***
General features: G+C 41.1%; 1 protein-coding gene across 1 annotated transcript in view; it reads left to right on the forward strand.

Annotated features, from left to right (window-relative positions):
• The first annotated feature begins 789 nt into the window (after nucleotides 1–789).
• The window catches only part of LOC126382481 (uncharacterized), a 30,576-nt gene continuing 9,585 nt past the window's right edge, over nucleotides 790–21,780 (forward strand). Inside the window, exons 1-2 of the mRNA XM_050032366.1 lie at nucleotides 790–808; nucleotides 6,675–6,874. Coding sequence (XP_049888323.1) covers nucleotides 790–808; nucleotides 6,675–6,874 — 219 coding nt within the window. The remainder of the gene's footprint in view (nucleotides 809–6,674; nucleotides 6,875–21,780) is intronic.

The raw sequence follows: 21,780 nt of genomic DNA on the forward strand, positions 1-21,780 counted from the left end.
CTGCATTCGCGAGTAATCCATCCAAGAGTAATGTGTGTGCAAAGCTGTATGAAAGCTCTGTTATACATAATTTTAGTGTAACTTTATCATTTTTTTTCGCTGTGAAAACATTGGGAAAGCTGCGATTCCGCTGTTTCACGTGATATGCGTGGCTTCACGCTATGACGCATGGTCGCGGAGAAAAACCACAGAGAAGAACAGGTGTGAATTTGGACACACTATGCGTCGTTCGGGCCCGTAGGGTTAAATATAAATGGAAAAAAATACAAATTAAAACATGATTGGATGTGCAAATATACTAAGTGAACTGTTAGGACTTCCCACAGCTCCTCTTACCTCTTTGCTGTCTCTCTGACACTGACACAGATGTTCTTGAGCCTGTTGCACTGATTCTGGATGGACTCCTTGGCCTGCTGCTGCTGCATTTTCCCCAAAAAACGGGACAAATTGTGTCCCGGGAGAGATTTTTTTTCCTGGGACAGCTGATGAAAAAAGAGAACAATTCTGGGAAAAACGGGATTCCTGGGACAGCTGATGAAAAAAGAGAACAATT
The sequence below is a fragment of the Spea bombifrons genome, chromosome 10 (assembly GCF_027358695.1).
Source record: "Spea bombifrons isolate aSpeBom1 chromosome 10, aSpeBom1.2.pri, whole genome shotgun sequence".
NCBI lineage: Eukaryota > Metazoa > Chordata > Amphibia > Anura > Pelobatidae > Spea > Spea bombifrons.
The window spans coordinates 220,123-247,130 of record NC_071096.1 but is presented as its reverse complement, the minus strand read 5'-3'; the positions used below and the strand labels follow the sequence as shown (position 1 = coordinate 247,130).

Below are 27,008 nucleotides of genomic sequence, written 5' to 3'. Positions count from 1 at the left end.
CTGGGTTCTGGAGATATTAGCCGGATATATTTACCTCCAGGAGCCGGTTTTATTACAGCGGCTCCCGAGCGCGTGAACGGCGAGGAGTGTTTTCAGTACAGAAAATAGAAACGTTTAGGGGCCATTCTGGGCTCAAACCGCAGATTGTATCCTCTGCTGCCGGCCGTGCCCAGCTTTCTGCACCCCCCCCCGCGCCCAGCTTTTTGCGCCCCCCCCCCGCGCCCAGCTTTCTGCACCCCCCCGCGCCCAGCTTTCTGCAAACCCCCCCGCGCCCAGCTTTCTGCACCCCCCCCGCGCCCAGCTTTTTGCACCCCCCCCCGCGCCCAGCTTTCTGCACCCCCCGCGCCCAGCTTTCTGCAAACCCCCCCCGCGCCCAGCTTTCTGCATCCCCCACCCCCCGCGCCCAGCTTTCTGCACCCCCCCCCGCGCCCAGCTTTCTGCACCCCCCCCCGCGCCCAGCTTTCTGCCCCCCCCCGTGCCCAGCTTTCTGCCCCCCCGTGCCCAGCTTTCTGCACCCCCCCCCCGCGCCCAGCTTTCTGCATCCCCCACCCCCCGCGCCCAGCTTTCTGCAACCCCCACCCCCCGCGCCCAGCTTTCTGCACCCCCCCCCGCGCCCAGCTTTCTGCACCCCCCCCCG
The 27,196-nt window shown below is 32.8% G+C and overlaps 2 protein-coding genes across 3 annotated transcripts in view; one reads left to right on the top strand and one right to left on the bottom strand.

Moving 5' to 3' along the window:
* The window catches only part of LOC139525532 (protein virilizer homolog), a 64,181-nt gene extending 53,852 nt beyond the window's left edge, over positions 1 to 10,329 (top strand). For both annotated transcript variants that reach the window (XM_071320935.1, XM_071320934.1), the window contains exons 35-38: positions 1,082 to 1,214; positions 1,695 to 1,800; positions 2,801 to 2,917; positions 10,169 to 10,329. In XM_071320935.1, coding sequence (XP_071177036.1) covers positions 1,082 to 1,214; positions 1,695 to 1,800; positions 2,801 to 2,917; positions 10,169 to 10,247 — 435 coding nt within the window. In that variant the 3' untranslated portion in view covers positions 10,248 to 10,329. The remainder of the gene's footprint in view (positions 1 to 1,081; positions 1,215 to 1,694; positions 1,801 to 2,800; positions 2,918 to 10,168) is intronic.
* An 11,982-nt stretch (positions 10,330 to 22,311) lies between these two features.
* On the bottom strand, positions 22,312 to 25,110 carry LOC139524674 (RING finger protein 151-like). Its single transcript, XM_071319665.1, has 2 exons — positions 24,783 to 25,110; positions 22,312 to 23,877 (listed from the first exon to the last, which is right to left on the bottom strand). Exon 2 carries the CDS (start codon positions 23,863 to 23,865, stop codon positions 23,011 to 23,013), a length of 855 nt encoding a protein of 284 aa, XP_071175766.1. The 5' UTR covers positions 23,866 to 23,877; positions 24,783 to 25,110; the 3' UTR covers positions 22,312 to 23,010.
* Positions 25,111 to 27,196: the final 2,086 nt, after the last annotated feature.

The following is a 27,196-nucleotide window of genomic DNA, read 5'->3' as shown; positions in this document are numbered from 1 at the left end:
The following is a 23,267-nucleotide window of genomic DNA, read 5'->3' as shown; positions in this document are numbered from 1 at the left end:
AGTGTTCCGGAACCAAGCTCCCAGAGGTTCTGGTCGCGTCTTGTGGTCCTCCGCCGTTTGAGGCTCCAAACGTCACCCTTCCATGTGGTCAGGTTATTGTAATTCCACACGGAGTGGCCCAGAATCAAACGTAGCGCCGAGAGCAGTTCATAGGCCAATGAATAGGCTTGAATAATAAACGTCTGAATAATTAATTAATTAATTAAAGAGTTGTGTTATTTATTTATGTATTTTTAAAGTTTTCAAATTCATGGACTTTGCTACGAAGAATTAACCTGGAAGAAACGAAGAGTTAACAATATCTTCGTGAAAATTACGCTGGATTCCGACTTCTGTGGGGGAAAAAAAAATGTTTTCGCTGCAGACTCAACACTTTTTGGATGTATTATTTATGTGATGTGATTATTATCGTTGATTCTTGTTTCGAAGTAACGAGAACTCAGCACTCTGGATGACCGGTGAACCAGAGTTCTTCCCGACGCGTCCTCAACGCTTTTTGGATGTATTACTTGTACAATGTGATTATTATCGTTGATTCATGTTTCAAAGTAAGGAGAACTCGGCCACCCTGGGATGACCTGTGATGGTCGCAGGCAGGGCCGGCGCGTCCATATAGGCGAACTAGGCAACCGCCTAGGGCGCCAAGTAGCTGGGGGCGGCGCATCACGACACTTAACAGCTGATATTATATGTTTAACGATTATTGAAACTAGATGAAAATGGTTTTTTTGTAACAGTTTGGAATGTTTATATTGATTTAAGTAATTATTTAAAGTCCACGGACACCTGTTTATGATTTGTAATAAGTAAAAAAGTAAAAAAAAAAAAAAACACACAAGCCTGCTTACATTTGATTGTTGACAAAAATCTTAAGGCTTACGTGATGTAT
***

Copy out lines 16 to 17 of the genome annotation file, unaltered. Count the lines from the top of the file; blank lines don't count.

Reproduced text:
* An 11,982-nt stretch (positions 10,330 to 22,311) lies between these two features.
* On the bottom strand, positions 22,312 to 25,110 carry LOC139524674 (RING finger protein 151-like). Its single transcript, XM_071319665.1, has 2 exons — positions 24,783 to 25,110; positions 22,312 to 23,877 (listed from the first exon to the last, which is right to left on the bottom strand). Exon 2 carries the CDS (start codon positions 23,863 to 23,865, stop codon positions 23,011 to 23,013), a length of 855 nt encoding a protein of 284 aa, XP_071175766.1. The 5' UTR covers positions 23,866 to 23,877; positions 24,783 to 25,110; the 3' UTR covers positions 22,312 to 23,010.